The candidates for three four-year terms in Nov. 6 election are listed on the ballot as follows: Terence Esch, Martha “Marty Hollenbeck” Schmalz, Tammie Tabor, Leigh Anne Calhoun, Liza Tanguay, Teresa Brier and Andrya Brantingham.
If you got them all together in a room, it seems, they would all get along.
“All of the candidates are excellent,” said Tanguay.
Said Schmalz, “We all want the same things. The best for our kids.”
They all are similar in their support of the 3A override ballot question (see story on this page) as well, saying the district needs the “reallocation of funds” to increase teacher salaries and improve programming.
“That will increase our teacher’s salaries,” Schmalz said.
Six-year resident Leigh Anne Calhoun of Redvale has a second-grade son in the Norwood Elementary School; a graduate in respiratory therapy from Boise State, she takes care of her son at home while her husband works as a contractor for Encana.
“I’m a home mom. That’s my job,” she said.
With “no bones to pick” in terms of district-related issues, Calhoun said what she really wants the school board to focus on is expanding its programming in the areas of vo-tech, drama, photography and upper-level courses to prepare seniors for college.
Tabor is among the extended-stay families the area, having lived in Norwood for 28 years. Her two children have both passed through the school system in Norwood, and, she said, “I actually have grandchildren in the school now.”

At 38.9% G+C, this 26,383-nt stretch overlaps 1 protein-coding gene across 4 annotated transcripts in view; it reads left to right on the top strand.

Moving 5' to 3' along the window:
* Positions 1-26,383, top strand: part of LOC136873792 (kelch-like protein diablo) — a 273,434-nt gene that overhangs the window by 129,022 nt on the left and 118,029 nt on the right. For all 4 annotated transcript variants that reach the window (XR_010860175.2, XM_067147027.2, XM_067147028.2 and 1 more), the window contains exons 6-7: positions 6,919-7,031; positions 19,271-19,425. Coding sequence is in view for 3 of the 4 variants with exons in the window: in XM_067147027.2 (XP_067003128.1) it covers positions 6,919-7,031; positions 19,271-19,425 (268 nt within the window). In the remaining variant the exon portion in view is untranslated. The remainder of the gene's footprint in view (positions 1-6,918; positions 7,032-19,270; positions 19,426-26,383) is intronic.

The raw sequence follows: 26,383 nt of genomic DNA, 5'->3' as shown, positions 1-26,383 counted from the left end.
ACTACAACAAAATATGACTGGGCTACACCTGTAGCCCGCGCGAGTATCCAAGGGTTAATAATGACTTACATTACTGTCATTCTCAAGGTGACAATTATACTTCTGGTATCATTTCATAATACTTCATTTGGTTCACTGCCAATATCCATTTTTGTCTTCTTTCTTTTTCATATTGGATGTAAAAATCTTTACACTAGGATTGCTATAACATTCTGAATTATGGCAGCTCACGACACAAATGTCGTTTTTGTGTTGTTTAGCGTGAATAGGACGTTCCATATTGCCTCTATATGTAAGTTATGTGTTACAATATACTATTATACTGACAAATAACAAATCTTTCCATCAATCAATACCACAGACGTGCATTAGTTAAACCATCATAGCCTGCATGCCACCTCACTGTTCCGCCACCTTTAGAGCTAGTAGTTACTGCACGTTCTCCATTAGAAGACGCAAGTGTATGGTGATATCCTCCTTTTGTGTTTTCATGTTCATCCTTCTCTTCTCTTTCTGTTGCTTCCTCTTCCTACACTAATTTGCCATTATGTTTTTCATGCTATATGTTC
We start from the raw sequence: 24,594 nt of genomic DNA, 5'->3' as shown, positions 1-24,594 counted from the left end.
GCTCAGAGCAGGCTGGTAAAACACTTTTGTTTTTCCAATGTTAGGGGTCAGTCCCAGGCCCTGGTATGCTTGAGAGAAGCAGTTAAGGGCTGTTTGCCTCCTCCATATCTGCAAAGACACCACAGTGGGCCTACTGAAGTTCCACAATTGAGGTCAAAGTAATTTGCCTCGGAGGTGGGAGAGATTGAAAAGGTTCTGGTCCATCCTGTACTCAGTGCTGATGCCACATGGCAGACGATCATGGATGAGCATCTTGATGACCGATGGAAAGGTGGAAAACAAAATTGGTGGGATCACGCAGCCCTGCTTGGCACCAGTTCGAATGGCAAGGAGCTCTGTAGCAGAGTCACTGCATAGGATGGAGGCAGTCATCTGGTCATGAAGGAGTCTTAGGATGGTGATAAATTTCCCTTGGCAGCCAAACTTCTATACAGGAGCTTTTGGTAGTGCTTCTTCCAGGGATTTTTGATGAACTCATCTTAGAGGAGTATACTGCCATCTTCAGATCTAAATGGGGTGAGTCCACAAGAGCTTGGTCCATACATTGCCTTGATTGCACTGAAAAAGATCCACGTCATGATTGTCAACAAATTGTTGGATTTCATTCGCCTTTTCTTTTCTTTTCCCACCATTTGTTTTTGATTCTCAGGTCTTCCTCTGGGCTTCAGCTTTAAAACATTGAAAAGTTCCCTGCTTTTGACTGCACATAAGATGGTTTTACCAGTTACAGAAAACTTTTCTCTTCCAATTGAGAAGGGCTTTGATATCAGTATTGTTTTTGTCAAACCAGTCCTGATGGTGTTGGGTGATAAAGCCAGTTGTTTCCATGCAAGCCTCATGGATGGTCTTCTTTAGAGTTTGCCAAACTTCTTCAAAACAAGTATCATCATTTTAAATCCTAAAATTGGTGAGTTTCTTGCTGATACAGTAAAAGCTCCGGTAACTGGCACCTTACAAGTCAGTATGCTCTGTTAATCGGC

She is a former teacher in the district, working for many years with the high school music program (with other teaching duties as well). She said that while she had always wanted to run for the school board when she worked for the district as a teacher (which can be done), she decided not to do so because she saw it as a “conflict of interest” while working as a district employee.
Tabor hopes by getting on the board she will be able to wrest back district control of federal regulations and mandates that hamstring a school board’s autonomy.
“There are huge issues with how the federal government wants to take away local regulations,” she said. “We need to restore local control.”
On the opposite end of the spectrum is Tanguay, a Norwood resident for 16 years whose daughter, 3½, is in the Prime Time pre-school program. “I definitely want to make sure that the school in Ruby’s hometown has an excellent school district locally,” she said. And in a rare critique, she said, “The previous school board didn’t put time into educational excellence that it needs. In town there’s a feel of a need for more educational excellence. I feel like there’s a mood in town that it’s time to swing the pendulum.”
Tanguay’s background is in engineering, which she believes translates into organizational skills in terms of how she might provide leadership to the school board.
“I’m running on a platform of being an engineer for seven years, and that translates into expertise in organizing and problem-solving,” she said. “I believe we need to work for more systematic measurements in school performance, in not just test scores but all kinds of ways.